RINs and sulfur credits — the 2013 RIN boil over
The 2013 D6 RIN boil over
In 2013, the price of D6 RINs skyrocketed sixty-fold in a matter of weeks, triggering a financial crisis that rocked the US refining industry and is still making news today:
The bright-colored data shows the 2013-vintage D6 RIN (blue) snapping up to a new relationship with the D4 (green) RIN in the first quarter of 2013, after the earlier-vintage D6 and D4 RINs had traded independently and miles apart for years. It was the economic equivalent of a phase transition where, at the boiling point, liquid water converts to steam. In this case, the governing production pathway for D6 RINs converted from the D6 pathway (E10 gasoline) to the D4 pathway (biomass-based diesel).
This price snap was anticipated by those with deep understanding of the RINs market. Published research was available for astute refiners to foresee the boil over and take actions to mitigate their financial risk which added to $billions per year.
The cause of the price snap (the 10% limit on ethanol in E10) was widely anticipated, but the relevant research on financial risks was not accessed by refining decision makers or investment analysts. If you have interest in this topic, please download this recent article from digitalrefining.com.
Refiners’ 2013 earnings conference calls were dominated by discussion of surprise RIN expenses of $10s of millions per month per company. The red data below shows how refining stocks reacted when the D6 price shot up in the first 3 quarters. On this chart of % gain, the D6 data is divided by a factor of 100 to fit on the same chart with stocks:
Refiners’ RIN expenses are receipts for those who blend biofuels with petroleum base fuels. Renewable Energy Group Inc. was one recipient. They used RINs revenue to help grow their production and profits to the delight of their shareholders:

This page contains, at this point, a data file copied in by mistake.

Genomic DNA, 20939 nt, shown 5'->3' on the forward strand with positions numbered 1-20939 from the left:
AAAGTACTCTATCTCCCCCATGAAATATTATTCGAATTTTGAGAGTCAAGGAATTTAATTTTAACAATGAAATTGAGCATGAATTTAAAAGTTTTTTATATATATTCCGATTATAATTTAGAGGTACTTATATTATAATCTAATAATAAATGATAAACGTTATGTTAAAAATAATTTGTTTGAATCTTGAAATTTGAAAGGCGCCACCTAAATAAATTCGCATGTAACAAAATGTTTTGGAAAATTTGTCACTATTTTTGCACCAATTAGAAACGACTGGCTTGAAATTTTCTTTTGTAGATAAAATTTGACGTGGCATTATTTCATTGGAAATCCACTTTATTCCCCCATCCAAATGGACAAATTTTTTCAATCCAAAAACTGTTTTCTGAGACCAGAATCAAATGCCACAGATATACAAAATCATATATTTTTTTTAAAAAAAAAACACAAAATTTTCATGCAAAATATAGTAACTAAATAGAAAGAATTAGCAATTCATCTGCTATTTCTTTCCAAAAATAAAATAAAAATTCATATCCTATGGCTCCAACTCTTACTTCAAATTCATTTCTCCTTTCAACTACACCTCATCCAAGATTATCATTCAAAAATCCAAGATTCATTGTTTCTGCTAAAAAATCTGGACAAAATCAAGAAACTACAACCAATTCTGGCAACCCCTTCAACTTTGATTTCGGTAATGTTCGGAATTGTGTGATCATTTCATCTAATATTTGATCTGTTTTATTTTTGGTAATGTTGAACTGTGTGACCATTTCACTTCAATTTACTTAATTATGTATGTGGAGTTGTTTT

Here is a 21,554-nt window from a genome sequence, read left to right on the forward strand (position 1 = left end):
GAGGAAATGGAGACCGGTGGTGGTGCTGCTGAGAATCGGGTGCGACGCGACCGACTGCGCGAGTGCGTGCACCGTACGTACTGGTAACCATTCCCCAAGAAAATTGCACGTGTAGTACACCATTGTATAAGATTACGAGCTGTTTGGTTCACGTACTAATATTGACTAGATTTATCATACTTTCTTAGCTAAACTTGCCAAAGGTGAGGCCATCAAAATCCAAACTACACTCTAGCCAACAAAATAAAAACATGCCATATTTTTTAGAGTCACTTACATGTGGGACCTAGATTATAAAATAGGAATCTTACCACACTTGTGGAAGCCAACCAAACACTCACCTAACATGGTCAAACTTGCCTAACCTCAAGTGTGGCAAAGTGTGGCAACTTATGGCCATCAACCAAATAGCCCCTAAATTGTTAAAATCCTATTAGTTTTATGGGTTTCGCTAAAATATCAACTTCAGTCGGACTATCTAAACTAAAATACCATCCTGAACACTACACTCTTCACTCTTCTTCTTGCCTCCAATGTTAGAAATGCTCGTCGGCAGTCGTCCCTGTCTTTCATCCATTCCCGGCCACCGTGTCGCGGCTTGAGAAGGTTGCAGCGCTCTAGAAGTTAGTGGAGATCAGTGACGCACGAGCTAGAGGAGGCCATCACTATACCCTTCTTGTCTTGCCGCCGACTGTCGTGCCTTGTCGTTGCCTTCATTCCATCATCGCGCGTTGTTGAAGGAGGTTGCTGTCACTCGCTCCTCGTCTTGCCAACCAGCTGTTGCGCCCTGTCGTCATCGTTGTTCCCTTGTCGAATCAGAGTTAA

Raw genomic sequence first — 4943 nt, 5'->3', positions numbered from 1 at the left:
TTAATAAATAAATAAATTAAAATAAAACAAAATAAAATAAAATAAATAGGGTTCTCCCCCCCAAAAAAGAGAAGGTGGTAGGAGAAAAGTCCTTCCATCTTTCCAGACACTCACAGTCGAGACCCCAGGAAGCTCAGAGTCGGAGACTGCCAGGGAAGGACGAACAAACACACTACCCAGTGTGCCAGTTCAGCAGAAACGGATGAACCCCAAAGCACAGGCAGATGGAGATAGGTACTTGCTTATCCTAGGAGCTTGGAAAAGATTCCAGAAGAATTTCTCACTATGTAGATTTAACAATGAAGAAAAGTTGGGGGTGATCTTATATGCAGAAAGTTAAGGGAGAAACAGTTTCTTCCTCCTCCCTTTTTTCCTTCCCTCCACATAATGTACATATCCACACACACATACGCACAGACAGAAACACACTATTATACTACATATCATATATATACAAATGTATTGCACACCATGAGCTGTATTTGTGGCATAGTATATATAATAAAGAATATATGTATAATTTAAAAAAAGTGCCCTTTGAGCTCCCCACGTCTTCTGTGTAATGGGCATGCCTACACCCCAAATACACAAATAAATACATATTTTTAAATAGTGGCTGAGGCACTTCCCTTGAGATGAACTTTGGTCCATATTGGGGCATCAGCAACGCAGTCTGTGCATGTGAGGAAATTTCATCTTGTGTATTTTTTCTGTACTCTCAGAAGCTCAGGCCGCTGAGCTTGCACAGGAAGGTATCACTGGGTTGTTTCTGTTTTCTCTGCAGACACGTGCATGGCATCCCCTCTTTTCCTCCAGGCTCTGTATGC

This picture of financial consequences can be further understood by reading 2013 earnings conference call transcripts which are included as attachments to our latest report.
Tier 3 risks
The Tier 3 sulfur credit story is like this RINs story but displaced eight years in time.
Except for a brief awakening in the 3rd quarter of 2019, Tier 3 gasoline has not been on the radar screens of many refining decision makers or financial analysts.
But to shift from 30 to 10 ppm sulfur gasoline, and then make 10 ppm consistently and reliably forever is a big new challenge for North American refiners. Gasoline and octane production pathways will shift in ways that increase costs, impose new constraints, expose hidden bottlenecks, and create financial risks of $billions/year. Opportunities for high-return capital investments will be exposed.
This transition is happening now. The shift from the old to a new state can be anticipated. Astute refiners and financial analysts can make better decisions by acting proactively, before a crisis hits.
Anticipating Tier 3
As always, refining executives are dealing today with important and urgent issues (like safety, reliability, turnarounds, and survival!). The industry is shedding thousands of people and internal planning capabilities are not what they were.
No longer can every refiner have its own proprietary expertise on everything. For those who don’t, it’s increasingly valuable to use focused, third-party research which is readily available and underutilized by refiners who are accustomed to going it alone.
Hoekstra Trading has a different take on Tier 3 gasoline and sulfur credits. It has been a major focus for us since 2015. Our client group uses shared resources and external networks to dig deep, get critical data, and develop understanding that enables early, well-informed decisions that reduce risk.
None of our Tier 3 research is proprietary. Our multi-client reports are available immediately to anyone at negligible cost (see references 6, 7, 8 in the digitalrefining.com article or contact me any time!).
They enable refining decision makers to check their understanding, ensure they are well-informed on the issue, anticipate foreseeable outcomes, and act before things boil over into a crisis.
George Hoekstra +1 630 330-8159 firstname.lastname@example.org